Tuesday, May 22, 2012

Lookback: 11/8/2012 - Getting Back In Control With A Regular Update

I found this post recently and I thought it was quite interesting to look back and see how reasonable and accurate it was since about 2 years have passed since it was written. So, I leave the full post here for you to read and my ideas/comments are at the end.

To say that this month has been difficult with the spending would be a huge understatement. Just this past weekend I went overboard on the spending with clothes and christmas shopping. What's more, the car needed new brakes this weekend--420 dollars! Yikes! Yes, Christmas shopping. I know that it is early, but I still intend to be prepared and get it out of the way. That said, there are huge cutbacks this year. I'm hoping this update with help me get some perspective.

First off, in our own families, we are keeping the gifts much smaller. Even though I normally give bonds to my nephews and neices I have decided to not do that this year. The bonds are normally quite small and we need to make sure we're being more careful with our money in this economy. No one knows what the future holds.

While the stock market has bounced back, it certainly seems like we cannot feel certain about anything. Volitility seems to be quite high over the past few years, so who knows what will happen in the future. And as for personal finances, I continue to be conservative to a point. I continue to maintain a large sum parked in non-interest bearing accounts just for safe keeping. Besides this, some money is in a relatively safe mutual fund geared toward income.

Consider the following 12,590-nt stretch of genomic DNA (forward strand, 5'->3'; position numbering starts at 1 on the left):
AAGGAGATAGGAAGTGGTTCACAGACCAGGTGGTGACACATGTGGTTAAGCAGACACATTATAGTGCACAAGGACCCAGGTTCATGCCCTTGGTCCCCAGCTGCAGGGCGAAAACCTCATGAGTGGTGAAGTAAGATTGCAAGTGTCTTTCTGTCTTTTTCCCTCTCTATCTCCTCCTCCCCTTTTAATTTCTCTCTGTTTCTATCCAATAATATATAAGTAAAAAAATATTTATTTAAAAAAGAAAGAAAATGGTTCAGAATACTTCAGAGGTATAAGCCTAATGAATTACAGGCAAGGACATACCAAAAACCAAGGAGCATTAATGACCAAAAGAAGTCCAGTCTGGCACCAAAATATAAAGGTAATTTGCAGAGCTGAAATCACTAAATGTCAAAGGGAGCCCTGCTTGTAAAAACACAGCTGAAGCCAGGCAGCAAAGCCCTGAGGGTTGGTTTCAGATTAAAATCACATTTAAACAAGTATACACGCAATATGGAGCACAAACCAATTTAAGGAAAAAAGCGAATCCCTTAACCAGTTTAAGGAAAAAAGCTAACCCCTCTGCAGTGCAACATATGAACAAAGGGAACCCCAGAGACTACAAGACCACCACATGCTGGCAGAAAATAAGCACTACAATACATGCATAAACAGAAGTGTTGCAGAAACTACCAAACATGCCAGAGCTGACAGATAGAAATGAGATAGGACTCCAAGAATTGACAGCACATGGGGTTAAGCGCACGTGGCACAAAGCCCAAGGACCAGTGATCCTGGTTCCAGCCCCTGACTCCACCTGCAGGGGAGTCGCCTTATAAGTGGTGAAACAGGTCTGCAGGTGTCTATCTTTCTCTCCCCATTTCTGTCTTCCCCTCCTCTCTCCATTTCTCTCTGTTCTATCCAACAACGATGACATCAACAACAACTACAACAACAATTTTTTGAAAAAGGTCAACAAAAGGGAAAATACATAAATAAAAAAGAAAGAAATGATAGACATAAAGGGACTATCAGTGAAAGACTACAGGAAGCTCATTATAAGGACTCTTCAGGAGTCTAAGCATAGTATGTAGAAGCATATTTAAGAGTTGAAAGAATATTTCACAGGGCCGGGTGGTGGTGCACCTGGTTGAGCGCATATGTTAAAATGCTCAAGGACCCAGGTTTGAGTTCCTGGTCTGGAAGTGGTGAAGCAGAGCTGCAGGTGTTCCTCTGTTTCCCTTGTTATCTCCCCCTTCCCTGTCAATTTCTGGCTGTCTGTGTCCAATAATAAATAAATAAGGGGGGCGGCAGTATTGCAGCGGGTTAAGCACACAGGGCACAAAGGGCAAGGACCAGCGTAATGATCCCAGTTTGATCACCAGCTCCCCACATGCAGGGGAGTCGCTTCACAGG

A recent check of my budget showed that I was dramatically out of whack with what my expenses and my income was and that makes me really strongly want to rethink some of the purchasing that I was planning on doing in the near future. When the home was first purchased, I was told that you should expect to put in about two percent of your home's value each year as upkeep in addition to the costs of your mortgage, insurance, taxes and fees. Even with the home prices having declined as they did recently, this seems pretty steep. I don't know. I certainly wish that I had the money to both continue to improve the house and also aggressively pay off debt.

While debt is continuing to be paid off, it has been difficult to get excited about the progress. And opportunities to make a little extra money like I did a few years back seem to be fewer and fewer so that I don't feel as confident about my ability to pickup a few hundred extra dollars to pay down a bill. But then again, it seems like this is the case with everyone.

All of those things said, I am doing the following to get back in control:

1. Bring lunch from home.
2. Attempt to eat out of the office no more than once a day.
3. Track the paydowns of loans aggressively to stay motivated.
4. Continue to stay active/positive at work and life because the implications are far-reaching.

So, I think it is interesting to note that I am actually quite lucky and the things have been going quite well. For #1, I frequently bring breakfast and lunch from home. Probably about 2 days per week for breakfast and 1 day per week for lunch on average.

For #2, see one.

For #3, all items have been paid off except the mortgage which was recently refinanced! Woohoo!